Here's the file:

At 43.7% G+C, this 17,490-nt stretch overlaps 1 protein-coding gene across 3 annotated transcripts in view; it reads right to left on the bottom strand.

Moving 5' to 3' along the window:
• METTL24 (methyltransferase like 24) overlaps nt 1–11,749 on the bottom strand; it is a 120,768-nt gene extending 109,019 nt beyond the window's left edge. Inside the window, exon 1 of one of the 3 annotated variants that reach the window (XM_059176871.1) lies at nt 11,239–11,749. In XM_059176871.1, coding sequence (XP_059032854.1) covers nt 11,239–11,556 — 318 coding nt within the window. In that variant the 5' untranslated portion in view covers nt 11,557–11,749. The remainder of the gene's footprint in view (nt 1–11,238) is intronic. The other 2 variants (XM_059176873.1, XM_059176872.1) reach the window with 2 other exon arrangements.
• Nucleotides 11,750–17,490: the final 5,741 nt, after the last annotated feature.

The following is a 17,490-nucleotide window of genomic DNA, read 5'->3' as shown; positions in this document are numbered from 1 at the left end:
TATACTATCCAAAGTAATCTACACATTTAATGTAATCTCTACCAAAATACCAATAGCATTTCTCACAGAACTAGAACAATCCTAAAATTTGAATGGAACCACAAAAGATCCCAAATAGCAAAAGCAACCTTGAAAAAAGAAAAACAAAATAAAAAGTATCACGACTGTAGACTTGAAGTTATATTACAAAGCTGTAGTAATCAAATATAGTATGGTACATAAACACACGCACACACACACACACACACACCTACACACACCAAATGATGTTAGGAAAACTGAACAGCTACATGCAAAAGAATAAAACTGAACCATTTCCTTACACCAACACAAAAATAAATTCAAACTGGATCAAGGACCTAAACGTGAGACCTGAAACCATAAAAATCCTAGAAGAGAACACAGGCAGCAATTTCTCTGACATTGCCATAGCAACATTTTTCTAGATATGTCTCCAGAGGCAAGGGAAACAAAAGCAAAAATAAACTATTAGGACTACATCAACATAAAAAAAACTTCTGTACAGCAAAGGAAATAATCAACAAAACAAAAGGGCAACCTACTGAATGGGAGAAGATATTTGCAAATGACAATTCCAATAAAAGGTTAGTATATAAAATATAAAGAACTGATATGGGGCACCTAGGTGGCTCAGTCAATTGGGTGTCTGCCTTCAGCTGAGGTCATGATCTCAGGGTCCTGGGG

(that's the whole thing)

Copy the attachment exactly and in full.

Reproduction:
At 43.7% G+C, this 17,490-nt stretch overlaps 1 protein-coding gene across 3 annotated transcripts in view; it reads right to left on the bottom strand.

Moving 5' to 3' along the window:
• METTL24 (methyltransferase like 24) overlaps nt 1–11,749 on the bottom strand; it is a 120,768-nt gene extending 109,019 nt beyond the window's left edge. Inside the window, exon 1 of one of the 3 annotated variants that reach the window (XM_059176871.1) lies at nt 11,239–11,749. In XM_059176871.1, coding sequence (XP_059032854.1) covers nt 11,239–11,556 — 318 coding nt within the window. In that variant the 5' untranslated portion in view covers nt 11,557–11,749. The remainder of the gene's footprint in view (nt 1–11,238) is intronic. The other 2 variants (XM_059176873.1, XM_059176872.1) reach the window with 2 other exon arrangements.
• Nucleotides 11,750–17,490: the final 5,741 nt, after the last annotated feature.

The following is a 17,490-nucleotide window of genomic DNA, read 5'->3' as shown; positions in this document are numbered from 1 at the left end:
TATACTATCCAAAGTAATCTACACATTTAATGTAATCTCTACCAAAATACCAATAGCATTTCTCACAGAACTAGAACAATCCTAAAATTTGAATGGAACCACAAAAGATCCCAAATAGCAAAAGCAACCTTGAAAAAAGAAAAACAAAATAAAAAGTATCACGACTGTAGACTTGAAGTTATATTACAAAGCTGTAGTAATCAAATATAGTATGGTACATAAACACACGCACACACACACACACACACACCTACACACACCAAATGATGTTAGGAAAACTGAACAGCTACATGCAAAAGAATAAAACTGAACCATTTCCTTACACCAACACAAAAATAAATTCAAACTGGATCAAGGACCTAAACGTGAGACCTGAAACCATAAAAATCCTAGAAGAGAACACAGGCAGCAATTTCTCTGACATTGCCATAGCAACATTTTTCTAGATATGTCTCCAGAGGCAAGGGAAACAAAAGCAAAAATAAACTATTAGGACTACATCAACATAAAAAAAACTTCTGTACAGCAAAGGAAATAATCAACAAAACAAAAGGGCAACCTACTGAATGGGAGAAGATATTTGCAAATGACAATTCCAATAAAAGGTTAGTATATAAAATATAAAGAACTGATATGGGGCACCTAGGTGGCTCAGTCAATTGGGTGTCTGCCTTCAGCTGAGGTCATGATCTCAGGGTCCTGGGG